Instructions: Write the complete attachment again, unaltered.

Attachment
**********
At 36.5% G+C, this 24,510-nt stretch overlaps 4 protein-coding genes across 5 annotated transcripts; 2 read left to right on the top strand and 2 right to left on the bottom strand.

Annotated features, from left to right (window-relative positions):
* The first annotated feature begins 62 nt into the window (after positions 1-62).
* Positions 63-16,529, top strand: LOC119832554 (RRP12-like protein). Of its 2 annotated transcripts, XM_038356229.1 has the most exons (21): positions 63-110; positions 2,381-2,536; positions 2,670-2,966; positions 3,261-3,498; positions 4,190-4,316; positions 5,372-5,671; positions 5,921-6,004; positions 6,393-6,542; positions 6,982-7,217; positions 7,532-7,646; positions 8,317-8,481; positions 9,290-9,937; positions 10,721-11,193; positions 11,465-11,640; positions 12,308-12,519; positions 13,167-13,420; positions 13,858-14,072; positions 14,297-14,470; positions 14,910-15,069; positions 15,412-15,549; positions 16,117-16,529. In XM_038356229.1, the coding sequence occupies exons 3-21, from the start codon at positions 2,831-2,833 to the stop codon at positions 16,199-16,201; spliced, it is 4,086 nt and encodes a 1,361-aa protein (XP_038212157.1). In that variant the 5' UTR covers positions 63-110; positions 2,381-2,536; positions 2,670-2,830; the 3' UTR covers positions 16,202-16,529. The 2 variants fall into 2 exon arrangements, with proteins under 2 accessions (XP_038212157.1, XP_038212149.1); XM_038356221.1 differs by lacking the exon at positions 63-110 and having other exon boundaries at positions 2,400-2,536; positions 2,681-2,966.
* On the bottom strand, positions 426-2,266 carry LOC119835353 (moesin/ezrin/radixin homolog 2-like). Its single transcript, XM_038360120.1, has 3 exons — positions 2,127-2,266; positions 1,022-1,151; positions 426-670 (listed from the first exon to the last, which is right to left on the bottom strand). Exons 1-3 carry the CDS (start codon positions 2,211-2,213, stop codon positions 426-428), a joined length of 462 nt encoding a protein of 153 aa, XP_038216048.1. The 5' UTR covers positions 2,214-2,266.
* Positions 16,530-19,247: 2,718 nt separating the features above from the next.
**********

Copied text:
At 36.5% G+C, this 24,510-nt stretch overlaps 4 protein-coding genes across 5 annotated transcripts; 2 read left to right on the top strand and 2 right to left on the bottom strand.

Annotated features, from left to right (window-relative positions):
* The first annotated feature begins 62 nt into the window (after positions 1-62).
* Positions 63-16,529, top strand: LOC119832554 (RRP12-like protein). Of its 2 annotated transcripts, XM_038356229.1 has the most exons (21): positions 63-110; positions 2,381-2,536; positions 2,670-2,966; positions 3,261-3,498; positions 4,190-4,316; positions 5,372-5,671; positions 5,921-6,004; positions 6,393-6,542; positions 6,982-7,217; positions 7,532-7,646; positions 8,317-8,481; positions 9,290-9,937; positions 10,721-11,193; positions 11,465-11,640; positions 12,308-12,519; positions 13,167-13,420; positions 13,858-14,072; positions 14,297-14,470; positions 14,910-15,069; positions 15,412-15,549; positions 16,117-16,529. In XM_038356229.1, the coding sequence occupies exons 3-21, from the start codon at positions 2,831-2,833 to the stop codon at positions 16,199-16,201; spliced, it is 4,086 nt and encodes a 1,361-aa protein (XP_038212157.1). In that variant the 5' UTR covers positions 63-110; positions 2,381-2,536; positions 2,670-2,830; the 3' UTR covers positions 16,202-16,529. The 2 variants fall into 2 exon arrangements, with proteins under 2 accessions (XP_038212157.1, XP_038212149.1); XM_038356221.1 differs by lacking the exon at positions 63-110 and having other exon boundaries at positions 2,400-2,536; positions 2,681-2,966.
* On the bottom strand, positions 426-2,266 carry LOC119835353 (moesin/ezrin/radixin homolog 2-like). Its single transcript, XM_038360120.1, has 3 exons — positions 2,127-2,266; positions 1,022-1,151; positions 426-670 (listed from the first exon to the last, which is right to left on the bottom strand). Exons 1-3 carry the CDS (start codon positions 2,211-2,213, stop codon positions 426-428), a joined length of 462 nt encoding a protein of 153 aa, XP_038216048.1. The 5' UTR covers positions 2,214-2,266.
* Positions 16,530-19,247: 2,718 nt separating the features above from the next.